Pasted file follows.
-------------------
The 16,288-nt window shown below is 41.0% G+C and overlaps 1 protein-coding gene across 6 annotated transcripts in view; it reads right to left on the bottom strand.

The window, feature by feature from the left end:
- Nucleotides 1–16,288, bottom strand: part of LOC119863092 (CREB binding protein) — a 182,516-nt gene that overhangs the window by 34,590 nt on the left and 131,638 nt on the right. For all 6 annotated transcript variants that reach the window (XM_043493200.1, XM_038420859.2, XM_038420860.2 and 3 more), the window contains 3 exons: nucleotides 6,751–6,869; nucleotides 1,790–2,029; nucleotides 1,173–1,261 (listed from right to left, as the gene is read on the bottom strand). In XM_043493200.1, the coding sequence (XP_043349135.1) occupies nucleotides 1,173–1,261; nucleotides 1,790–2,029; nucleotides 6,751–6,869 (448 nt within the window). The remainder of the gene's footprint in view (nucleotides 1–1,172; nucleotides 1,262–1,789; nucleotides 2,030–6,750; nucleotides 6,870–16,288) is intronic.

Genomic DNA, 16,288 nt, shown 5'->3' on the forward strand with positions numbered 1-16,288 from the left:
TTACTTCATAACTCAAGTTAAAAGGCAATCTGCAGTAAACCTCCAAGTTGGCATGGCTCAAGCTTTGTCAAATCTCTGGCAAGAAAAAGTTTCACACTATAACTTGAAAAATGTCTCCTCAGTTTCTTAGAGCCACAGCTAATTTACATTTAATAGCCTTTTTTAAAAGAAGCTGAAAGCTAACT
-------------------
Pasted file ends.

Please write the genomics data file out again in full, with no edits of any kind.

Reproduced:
The 16,288-nt window shown below is 41.0% G+C and overlaps 1 protein-coding gene across 6 annotated transcripts in view; it reads right to left on the bottom strand.

The window, feature by feature from the left end:
- Nucleotides 1–16,288, bottom strand: part of LOC119863092 (CREB binding protein) — a 182,516-nt gene that overhangs the window by 34,590 nt on the left and 131,638 nt on the right. For all 6 annotated transcript variants that reach the window (XM_043493200.1, XM_038420859.2, XM_038420860.2 and 3 more), the window contains 3 exons: nucleotides 6,751–6,869; nucleotides 1,790–2,029; nucleotides 1,173–1,261 (listed from right to left, as the gene is read on the bottom strand). In XM_043493200.1, the coding sequence (XP_043349135.1) occupies nucleotides 1,173–1,261; nucleotides 1,790–2,029; nucleotides 6,751–6,869 (448 nt within the window). The remainder of the gene's footprint in view (nucleotides 1–1,172; nucleotides 1,262–1,789; nucleotides 2,030–6,750; nucleotides 6,870–16,288) is intronic.

Genomic DNA, 16,288 nt, shown 5'->3' on the forward strand with positions numbered 1-16,288 from the left:
TTACTTCATAACTCAAGTTAAAAGGCAATCTGCAGTAAACCTCCAAGTTGGCATGGCTCAAGCTTTGTCAAATCTCTGGCAAGAAAAAGTTTCACACTATAACTTGAAAAATGTCTCCTCAGTTTCTTAGAGCCACAGCTAATTTACATTTAATAGCCTTTTTTAAAAGAAGCTGAAAGCTAACT